We offer children the opportunity to engage in experiences in the visual art studio and music studio, as well as in their classrooms. Certified teachers with experience and education in the art-form of the studio are full-time supervising teachers. We consider the studios as laboratories; the children's classroom experiences are extended and deepened in the studio and new experiences in the studios are extended in the classrooms.
We offer children daily opportunities to visit the studio independently. Infants and toddlers have more limited access to the studios and in some cases the studio may not be available until the preschool years.
The studio teachers maintain blogs and prepare documentation to communicate with families about children's experiences in the studios.
The Massachusetts Department of Early Education and Care (EEC) licenses the program. The license number is 9058907 and the program number is 2911756. The regulations are available in the office at Fort Hill and on the EEC website. Allison Tassinari is the licensing specialist responsible for Fort Hill. The EEC may be contacted for information about the compliance history of the program.
Massachusetts Department of Early Education and Care
Western Massachusetts Regional Office
1441 Main Street
Springfield, MA 01103
The program is licensed as detailed in the table below. Actual class size may be lower.
|Classroom||Licensed Capacity||Licensed Group|
|North Room||7 infants or
|Infants, or Infants and Toddlers|
|East Room||9||Toddlers, or Toddlers/Preschoolers|
|South Room||10||Toddlers, or Toddlers/Preschoolers|
|West Room||9||Toddlers, or Infants/Toddlers|
|Group S||14 preschoolers or
|Preschoolers, or Toddler/Preschoolers|
Fort Hill operates a 40 week academic-year program from August - May and a ten-week summer program, June - August (open only to families enrolled for an academic-year). Please click to see the annual calendar. Enrollment is for the entire academic-year or summer session. Age is determined by age at the start of the program for infants and at the beginning of the academic-year for toddlers and preschoolers. Children remain in the age category for the entire year and following summer.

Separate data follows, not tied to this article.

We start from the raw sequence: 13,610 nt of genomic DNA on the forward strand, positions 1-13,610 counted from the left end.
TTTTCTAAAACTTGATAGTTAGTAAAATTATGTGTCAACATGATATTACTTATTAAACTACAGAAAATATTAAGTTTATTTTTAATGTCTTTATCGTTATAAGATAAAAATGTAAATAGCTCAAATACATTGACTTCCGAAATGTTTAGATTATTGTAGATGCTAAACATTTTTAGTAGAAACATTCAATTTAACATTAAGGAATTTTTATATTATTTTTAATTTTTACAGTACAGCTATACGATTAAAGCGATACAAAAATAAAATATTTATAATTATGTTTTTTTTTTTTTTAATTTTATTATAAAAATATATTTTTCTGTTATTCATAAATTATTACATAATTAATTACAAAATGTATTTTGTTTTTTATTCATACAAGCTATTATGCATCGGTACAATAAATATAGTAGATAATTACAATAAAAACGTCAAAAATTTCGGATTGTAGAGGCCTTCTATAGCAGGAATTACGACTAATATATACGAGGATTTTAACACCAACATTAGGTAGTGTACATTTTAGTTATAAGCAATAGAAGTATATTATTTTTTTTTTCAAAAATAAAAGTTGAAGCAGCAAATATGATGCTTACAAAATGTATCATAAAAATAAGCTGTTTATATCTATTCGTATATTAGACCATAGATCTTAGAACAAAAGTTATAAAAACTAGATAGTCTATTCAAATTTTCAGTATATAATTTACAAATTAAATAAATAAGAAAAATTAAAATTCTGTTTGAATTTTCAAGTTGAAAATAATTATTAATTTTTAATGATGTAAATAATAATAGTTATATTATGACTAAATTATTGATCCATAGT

|Age Category||Age||Effective Date|
|Infant||2 months to 15 months||Time of enrollment|
|Toddler||15 months to 2 years, 9 months||Beginning of the academic-year|
|Preschooler||2 years, 9 months to five-years-old||Three-years-old by December 1st|
|Preschool||3, 4, or 5 days||8:00 am||12:45 pm
|Infant/Toddler||3, 4, or 5 days||8:00 am||2:45 pm
The Center for Early Childhood Education is a department of Smith College. The diagram below depicts the reporting structure of the CECE.
Please feel free to contact us at any time. We welcome feedback and respond to e-mail and telephone calls promptly.
Questions and Concerns
|Permanent schedule changes||Assistant Director|
|Purchasing temporary extra time||Office Coordinator|
|Child's experience||Supervising teacher; Director|
|Concerns about a staff member||The individual concerned, if possible, or the Director|
Each of the classrooms has a telephone. Ringing telephones can be disruptive and conversations on the telephone remove the teachers’ attention from the children. For these reasons, all calls are forwarded to the main office. If the call is an emergency, we interrupt the classroom and notify the staff to answer the call. Please feel free to call the main number, 585-3290, anytime if you would like to “check-in” and find out how your child is doing. We will be happy to go the classroom and transfer the call or relay a message.